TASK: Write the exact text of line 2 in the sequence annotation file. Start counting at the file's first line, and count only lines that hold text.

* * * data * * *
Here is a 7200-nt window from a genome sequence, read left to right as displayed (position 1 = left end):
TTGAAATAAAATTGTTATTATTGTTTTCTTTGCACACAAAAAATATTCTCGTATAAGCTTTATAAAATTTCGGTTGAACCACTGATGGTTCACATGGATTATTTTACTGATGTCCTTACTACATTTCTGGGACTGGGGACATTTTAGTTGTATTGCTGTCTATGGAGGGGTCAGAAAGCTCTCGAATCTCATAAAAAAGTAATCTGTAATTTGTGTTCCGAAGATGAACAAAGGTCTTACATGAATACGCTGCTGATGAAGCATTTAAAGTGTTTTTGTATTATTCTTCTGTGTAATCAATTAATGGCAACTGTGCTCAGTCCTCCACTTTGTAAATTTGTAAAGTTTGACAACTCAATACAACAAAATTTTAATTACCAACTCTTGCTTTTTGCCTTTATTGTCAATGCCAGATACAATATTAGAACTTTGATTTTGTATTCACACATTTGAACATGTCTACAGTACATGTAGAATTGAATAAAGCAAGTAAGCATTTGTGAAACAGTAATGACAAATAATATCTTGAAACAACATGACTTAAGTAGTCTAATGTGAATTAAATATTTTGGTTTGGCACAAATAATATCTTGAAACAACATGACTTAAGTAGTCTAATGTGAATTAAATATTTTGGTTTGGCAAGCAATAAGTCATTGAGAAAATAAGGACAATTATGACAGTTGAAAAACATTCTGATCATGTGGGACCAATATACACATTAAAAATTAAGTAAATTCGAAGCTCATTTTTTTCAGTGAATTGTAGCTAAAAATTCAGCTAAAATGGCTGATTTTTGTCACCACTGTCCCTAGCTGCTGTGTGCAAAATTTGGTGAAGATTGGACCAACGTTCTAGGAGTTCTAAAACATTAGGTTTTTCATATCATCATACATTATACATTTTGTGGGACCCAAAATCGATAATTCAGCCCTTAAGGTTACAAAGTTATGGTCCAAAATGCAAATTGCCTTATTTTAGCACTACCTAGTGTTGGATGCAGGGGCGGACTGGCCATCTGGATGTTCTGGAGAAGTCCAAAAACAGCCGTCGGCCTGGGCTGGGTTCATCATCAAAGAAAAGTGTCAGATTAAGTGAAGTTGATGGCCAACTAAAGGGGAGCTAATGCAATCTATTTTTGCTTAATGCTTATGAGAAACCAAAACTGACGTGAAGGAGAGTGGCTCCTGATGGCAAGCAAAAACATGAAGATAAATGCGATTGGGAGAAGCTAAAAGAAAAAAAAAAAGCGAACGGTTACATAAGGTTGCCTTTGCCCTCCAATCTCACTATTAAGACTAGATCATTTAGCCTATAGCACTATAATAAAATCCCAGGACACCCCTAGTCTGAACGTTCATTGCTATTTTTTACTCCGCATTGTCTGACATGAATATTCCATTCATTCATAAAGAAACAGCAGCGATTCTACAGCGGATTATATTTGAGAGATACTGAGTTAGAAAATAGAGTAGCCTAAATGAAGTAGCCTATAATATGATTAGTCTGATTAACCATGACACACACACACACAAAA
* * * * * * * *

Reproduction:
TTGAAATAAAATTGTTATTATTGTTTTCTTTGCACACAAAAAATATTCTCGTATAAGCTTTATAAAATTTCGGTTGAACCACTGATGGTTCACATGGATTATTTTACTGATGTCCTTACTACATTTCTGGGACTGGGGACATTTTAGTTGTATTGCTGTCTATGGAGGGGTCAGAAAGCTCTCGAATCTCATAAAAAAGTAATCTGTAATTTGTGTTCCGAAGATGAACAAAGGTCTTACATGAATACGCTGCTGATGAAGCATTTAAAGTGTTTTTGTATTATTCTTCTGTGTAATCAATTAATGGCAACTGTGCTCAGTCCTCCACTTTGTAAATTTGTAAAGTTTGACAACTCAATACAACAAAATTTTAATTACCAACTCTTGCTTTTTGCCTTTATTGTCAATGCCAGATACAATATTAGAACTTTGATTTTGTATTCACACATTTGAACATGTCTACAGTACATGTAGAATTGAATAAAGCAAGTAAGCATTTGTGAAACAGTAATGACAAATAATATCTTGAAACAACATGACTTAAGTAGTCTAATGTGAATTAAATATTTTGGTTTGGCACAAATAATATCTTGAAACAACATGACTTAAGTAGTCTAATGTGAATTAAATATTTTGGTTTGGCAAGCAATAAGTCATTGAGAAAATAAGGACAATTATGACAGTTGAAAAACATTCTGATCATGTGGGACCAATATACACATTAAAAATTAAGTAAATTCGAAGCTCATTTTTTTCAGTGAATTGTAGCTAAAAATTCAGCTAAAATGGCTGATTTTTGTCACCACTGTCCCTAGCTGCTGTGTGCAAAATTTGGTGAAGATTGGACCAACGTTCTAGGAGTTCTAAAACATTAGGTTTTTCATATCATCATACATTATACATTTTGTGGGACCCAAAATCGATAATTCAGCCCTTAAGGTTACAAAGTTATGGTCCAAAATGCAAATTGCCTTATTTTAGCACTACCTAGTGTTGGATGCAGGGGCGGACTGGCCATCTGGATGTTCTGGAGAAGTCCAAAAACAGCCGTCGGCCTGGGCTGGGTTCATCATCAAAGAAAAGTGTCAGATTAAGTGAAGTTGATGGCCAACTAAAGGGGAGCTAATGCAATCTATTTTTGCTTAATGCTTATGAGAAACCAAAACTGACGTGAAGGAGAGTGGCTCCTGATGGCAAGCAAAAACATGAAGATAAATGCGATTGGGAGAAGCTAAAAGAAAAAAAAAAAGCGAACGGTTACATAAGGTTGCCTTTGCCCTCCAATCTCACTATTAAGACTAGATCATTTAGCCTATAGCACTATAATAAAATCCCAGGACACCCCTAGTCTGAACGTTCATTGCTATTTTTTACTCCGCATTGTCTGACATGAATATTCCATTCATTCATAAAGAAACAGCAGCGATTCTACAGCGGATTATATTTGAGAGATACTGAGTTAGAAAATAGAGTAGCCTAAATGAAGTAGCCTATAATATGATTAGTCTGATTAACCATGACACACACACACACAAAA